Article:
The humanitarian crisis facing Colombia after more than 40 years of conflict makes it one of the countries with the highest rates of internally displaced people (IDP) in the world. It is estimated that, to date, the accumulated number of Colombians who have been forced to abandon their areas to relocate in the marginal areas of many towns and cities may top three million.
An evaluation carried out jointly by the International Committee of the Red Cross and WFP shows that the average monthly income of an internally displaced family represents a little over 41 percent of the official minimum wage, equivalent to US$63 dollars. Of this amount, displaced people spend 58 percent on food, 6 percent on health, and just three percent on education.
The dynamics of displacements generally compel family groups to drastically change their daily routines. Once unable to generate sufficient income, the IDPs are forced to withdraw their children from school, reduce their consumption of the various products on the food basket and, eventually, reduce the number of times they eat every day.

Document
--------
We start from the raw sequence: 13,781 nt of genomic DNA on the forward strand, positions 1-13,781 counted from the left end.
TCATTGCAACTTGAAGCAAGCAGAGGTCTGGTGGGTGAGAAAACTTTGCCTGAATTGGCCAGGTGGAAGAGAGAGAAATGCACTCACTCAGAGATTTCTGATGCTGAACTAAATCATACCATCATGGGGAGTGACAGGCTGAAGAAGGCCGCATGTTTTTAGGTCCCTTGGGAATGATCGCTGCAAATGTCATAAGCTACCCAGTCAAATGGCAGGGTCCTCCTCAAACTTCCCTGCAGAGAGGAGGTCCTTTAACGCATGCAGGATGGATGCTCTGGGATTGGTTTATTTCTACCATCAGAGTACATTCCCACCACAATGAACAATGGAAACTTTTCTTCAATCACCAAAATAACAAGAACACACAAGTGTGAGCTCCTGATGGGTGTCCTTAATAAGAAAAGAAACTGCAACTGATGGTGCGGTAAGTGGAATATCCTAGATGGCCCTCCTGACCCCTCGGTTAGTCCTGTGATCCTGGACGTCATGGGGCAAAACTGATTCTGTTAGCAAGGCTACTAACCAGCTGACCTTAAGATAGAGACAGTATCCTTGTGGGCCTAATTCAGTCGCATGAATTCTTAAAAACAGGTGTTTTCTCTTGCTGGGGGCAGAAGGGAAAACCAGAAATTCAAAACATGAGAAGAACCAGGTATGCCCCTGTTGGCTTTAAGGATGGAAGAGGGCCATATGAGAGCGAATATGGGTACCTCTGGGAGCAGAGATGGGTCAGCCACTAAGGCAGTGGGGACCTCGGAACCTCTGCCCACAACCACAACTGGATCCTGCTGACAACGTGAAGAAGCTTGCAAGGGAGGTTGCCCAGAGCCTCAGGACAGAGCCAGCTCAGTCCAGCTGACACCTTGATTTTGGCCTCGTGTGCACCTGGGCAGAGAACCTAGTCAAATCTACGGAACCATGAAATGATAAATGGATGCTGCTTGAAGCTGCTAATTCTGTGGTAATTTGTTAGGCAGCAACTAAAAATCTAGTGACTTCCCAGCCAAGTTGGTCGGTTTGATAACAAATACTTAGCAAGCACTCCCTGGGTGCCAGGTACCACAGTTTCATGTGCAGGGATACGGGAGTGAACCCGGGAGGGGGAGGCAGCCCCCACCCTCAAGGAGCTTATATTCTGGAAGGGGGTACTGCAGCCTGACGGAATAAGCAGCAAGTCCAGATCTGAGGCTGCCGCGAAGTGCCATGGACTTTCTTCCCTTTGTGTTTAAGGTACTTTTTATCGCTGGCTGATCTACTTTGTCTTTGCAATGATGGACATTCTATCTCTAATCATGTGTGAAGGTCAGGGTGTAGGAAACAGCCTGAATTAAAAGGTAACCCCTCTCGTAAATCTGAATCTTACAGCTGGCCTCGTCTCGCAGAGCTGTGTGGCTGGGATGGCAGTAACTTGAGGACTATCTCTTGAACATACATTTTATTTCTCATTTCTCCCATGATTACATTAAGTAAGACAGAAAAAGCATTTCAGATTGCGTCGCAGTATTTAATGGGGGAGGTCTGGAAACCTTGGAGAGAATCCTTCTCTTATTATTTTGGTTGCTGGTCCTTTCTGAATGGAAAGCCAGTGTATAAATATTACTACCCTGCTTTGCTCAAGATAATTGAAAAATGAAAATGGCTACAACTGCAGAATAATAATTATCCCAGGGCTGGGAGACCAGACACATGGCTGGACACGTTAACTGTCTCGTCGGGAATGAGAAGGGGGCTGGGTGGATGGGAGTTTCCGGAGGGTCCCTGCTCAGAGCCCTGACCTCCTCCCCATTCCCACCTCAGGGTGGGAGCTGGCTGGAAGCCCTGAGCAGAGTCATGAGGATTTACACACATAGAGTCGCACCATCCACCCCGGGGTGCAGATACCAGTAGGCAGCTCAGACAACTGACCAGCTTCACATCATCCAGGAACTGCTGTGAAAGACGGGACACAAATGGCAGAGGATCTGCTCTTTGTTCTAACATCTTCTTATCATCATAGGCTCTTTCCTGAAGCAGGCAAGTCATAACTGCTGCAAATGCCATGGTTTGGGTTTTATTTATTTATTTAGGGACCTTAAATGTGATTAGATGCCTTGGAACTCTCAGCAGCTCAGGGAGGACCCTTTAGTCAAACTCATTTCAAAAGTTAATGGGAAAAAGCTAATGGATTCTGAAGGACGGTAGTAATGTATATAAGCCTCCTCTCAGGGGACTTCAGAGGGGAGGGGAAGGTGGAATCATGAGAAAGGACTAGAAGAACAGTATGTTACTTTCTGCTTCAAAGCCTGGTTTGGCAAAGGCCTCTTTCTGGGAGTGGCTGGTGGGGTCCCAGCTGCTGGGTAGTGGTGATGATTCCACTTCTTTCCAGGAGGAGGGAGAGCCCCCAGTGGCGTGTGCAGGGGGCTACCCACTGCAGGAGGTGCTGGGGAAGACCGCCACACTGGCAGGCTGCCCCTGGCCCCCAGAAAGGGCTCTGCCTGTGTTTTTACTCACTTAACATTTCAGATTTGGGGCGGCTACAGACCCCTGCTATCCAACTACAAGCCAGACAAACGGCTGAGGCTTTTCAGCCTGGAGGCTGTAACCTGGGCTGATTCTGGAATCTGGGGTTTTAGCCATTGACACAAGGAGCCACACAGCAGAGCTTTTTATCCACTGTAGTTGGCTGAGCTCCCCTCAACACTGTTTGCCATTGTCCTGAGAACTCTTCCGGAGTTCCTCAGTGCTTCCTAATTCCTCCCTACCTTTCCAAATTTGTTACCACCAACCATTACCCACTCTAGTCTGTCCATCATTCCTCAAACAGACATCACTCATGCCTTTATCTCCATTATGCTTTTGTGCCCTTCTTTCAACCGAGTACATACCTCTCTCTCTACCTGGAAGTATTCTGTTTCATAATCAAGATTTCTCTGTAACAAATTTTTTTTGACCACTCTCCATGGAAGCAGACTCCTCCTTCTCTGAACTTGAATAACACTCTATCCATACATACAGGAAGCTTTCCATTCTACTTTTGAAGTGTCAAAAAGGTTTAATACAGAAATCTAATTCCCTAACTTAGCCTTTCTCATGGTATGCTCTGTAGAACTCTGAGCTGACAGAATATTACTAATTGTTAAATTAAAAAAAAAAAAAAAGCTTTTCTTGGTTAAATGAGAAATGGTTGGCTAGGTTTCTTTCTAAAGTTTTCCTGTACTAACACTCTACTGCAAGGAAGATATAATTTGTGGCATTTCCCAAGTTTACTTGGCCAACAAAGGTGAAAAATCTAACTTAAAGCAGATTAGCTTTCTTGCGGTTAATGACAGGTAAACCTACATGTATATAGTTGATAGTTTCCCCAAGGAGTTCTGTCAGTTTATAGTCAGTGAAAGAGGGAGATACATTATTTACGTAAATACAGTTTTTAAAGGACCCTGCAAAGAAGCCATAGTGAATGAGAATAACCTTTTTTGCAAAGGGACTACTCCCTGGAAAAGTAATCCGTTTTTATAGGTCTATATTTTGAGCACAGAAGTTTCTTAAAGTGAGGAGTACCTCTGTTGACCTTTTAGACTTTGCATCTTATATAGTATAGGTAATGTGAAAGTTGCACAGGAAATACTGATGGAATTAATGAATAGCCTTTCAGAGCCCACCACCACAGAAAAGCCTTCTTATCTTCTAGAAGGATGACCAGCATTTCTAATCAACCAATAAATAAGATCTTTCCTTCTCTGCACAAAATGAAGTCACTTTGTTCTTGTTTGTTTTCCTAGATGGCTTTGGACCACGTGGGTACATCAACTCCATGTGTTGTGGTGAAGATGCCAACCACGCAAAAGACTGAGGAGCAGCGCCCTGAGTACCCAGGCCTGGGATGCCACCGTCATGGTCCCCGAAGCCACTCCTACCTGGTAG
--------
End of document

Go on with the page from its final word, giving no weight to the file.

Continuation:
Identifying displaced persons in Colombia is challenging, as displacement is constantly occurring throughout the country. WFP has strengthened its presence in the southern, northeast and eastern areas of the country where the number of IDPs is rising through the opening of sub-offices in Cali, Pasto and Neiva in 2006 and the inclusion of a new department, Arauca, as part of the Cucuta Sub-office geographical coverage, in 2008.
Together with the Colombian government and in response to the country’s difficult humanitarian situation, WFP carries out a Protracted Relief and Recovery Operation aimed at finding suitable and lasting solutions to the food problems of displaced populations, the prevention of future displacements, and the continuation of the basic education of pre-school and school-aged boys and girls.
This operation will assist, per year, 530,000 internally displaced persons (IDPs), vulnerable host communities and other groups affected by the internal conflict (women heads of household, pre-school and school-aged children, and Afro-Colombian and indigenous populations) and will require 90,086 metric tonnes of food at a cost of US$107.25 million.